MIDWAY, Ga. -- Tim Lane hopes diamondbacks will be forever in southeast Georgia.
The snake lover from Midway is on a mission to stop people from deliberately killing the slithering, rattling reptiles. He has a petition with about 600 names that calls for an end to rattlesnake roundups, in which hunters compete to catch the biggest rattler.
Mr. Lane hopes to get at least twice as many signatures before he presents the petition to governments in the states that hold rattlesnake roundups. Besides Georgia, they include Oklahoma, Arizona, Texas and California.
"I was expecting to get a lot more resistance because it is a rattlesnake petition," Mr. Lane said. "But it's been overwhelmingly positive."
One of Georgia's most famous roundups is in Claxton, a small southeast Georgia town also famous for its holiday fruitcakes.
The initial purpose of the roundup was to get the snakes out of populated areas. But the Claxton event -- in its 33rd year -- has turned into a major tourist attraction. Mayor Perry Lee DeLoach said the rattlesnake roundup will continue unless a state or federal law stops it.
David Strickland, president of the Evans County Wildlife Club, which organizes the event, said snakes aren't killed at the roundup. Instead, they are sold and milked for venom that's used for medical research, he said.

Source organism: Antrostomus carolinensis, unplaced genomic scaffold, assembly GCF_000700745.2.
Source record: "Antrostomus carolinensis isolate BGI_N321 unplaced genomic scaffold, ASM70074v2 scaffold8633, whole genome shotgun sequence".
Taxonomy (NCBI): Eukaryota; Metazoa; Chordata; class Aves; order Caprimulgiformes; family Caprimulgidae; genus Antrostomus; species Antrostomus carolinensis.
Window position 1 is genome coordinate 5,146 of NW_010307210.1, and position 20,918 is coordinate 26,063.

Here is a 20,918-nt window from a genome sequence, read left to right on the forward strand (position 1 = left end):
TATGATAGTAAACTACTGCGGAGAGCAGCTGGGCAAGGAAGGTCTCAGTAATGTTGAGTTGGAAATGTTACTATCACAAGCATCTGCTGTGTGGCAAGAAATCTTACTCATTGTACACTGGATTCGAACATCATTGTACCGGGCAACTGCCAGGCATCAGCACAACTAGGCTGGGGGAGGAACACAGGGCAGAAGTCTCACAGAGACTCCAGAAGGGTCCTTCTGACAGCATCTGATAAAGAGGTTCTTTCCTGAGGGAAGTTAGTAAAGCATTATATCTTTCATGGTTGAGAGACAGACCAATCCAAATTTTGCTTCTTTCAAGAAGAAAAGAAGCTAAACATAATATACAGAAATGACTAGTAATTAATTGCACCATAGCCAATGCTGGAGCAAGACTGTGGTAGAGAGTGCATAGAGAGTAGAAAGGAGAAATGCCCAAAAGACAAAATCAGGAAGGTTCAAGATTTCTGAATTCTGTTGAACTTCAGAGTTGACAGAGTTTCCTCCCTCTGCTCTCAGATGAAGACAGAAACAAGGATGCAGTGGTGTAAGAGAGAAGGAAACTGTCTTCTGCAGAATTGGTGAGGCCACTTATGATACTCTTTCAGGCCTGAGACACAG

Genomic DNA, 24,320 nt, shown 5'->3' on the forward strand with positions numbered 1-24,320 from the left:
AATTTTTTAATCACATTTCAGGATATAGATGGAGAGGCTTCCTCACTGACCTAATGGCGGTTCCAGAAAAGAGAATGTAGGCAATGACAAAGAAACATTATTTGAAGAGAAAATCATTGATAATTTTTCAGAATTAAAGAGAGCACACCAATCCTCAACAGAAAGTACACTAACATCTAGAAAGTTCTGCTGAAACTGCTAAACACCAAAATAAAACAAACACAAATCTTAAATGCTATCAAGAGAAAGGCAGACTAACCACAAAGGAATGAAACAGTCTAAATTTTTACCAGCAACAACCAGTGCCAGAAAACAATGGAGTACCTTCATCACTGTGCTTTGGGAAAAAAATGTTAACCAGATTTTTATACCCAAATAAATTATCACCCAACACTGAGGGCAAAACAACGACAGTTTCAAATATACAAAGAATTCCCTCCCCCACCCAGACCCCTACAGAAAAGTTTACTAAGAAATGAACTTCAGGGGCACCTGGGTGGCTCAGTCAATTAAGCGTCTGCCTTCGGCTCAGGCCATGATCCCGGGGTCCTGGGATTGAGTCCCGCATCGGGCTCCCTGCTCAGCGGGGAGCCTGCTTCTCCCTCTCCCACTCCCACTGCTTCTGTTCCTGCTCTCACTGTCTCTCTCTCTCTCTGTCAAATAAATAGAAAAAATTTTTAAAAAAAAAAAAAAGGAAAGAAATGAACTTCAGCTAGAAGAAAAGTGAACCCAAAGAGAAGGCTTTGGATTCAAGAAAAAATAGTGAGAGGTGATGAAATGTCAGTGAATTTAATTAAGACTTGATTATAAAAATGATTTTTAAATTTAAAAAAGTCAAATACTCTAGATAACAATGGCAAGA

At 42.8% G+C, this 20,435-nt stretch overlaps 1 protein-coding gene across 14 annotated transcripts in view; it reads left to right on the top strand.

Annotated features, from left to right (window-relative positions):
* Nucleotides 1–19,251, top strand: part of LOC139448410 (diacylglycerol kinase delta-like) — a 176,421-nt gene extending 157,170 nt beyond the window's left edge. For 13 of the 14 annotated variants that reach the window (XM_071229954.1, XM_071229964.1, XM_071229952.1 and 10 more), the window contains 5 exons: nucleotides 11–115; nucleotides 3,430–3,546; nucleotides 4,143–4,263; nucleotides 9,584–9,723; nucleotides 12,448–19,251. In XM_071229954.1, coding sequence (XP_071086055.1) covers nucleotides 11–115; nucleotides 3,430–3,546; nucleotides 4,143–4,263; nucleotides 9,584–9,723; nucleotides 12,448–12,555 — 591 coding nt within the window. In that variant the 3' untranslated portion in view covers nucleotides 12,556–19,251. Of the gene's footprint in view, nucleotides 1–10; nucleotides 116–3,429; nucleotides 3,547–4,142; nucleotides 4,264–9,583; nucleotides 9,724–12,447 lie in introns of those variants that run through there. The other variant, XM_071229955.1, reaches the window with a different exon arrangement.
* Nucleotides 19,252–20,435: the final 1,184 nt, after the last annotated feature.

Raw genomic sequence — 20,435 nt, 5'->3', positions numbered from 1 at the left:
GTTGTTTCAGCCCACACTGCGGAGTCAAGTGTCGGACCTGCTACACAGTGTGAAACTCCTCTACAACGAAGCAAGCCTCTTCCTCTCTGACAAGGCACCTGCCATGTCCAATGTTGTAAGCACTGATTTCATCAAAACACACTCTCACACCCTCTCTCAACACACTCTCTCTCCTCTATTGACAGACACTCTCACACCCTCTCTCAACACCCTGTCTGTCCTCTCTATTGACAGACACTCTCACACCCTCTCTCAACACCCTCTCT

Mr. Lane doesn't buy that. Every year, he sees vendors in Claxton selling snake heads, snakeskin boots and rattler tails. Somebody must be killing the snakes, he said.
"It's the exploitation of wildlife, no matter what you call it," Mr. Lane said.
Mr. Lane practices what he preaches. When he comes across a rattlesnake on St. Catherines Island, where he is a maintenance worker, he bags the snake and moves it to another part of the island, far away from people.
Mr. Lane got hooked on snakes in the first grade, when his teacher brought a hog-nosed snake to class. Now he keeps about 40 snakes -- none poisonous -- in a 20-by-20-foot cinderblock building in his back yard.
He takes care of pythons, boa constrictors and other creeping animals, such as lizards, newts and an Australian blue-tongue skink.
Robert Lessnau, an adjunct professor at Armstrong Atlantic State University in Savannah, invites Mr. Lane to bring his snakes to biology classes at the college.
"He gives the animal all the respect it deserves," said Mr. Lessnau.
Mr. Lane said he always keeps his snakes locked up and well-fed. That's the only way his wife will let him indulge his hobby.
"My wife is not into them, but she respects what I'm trying to do," Mr. Lane said. "And my two kids, they love snakes."
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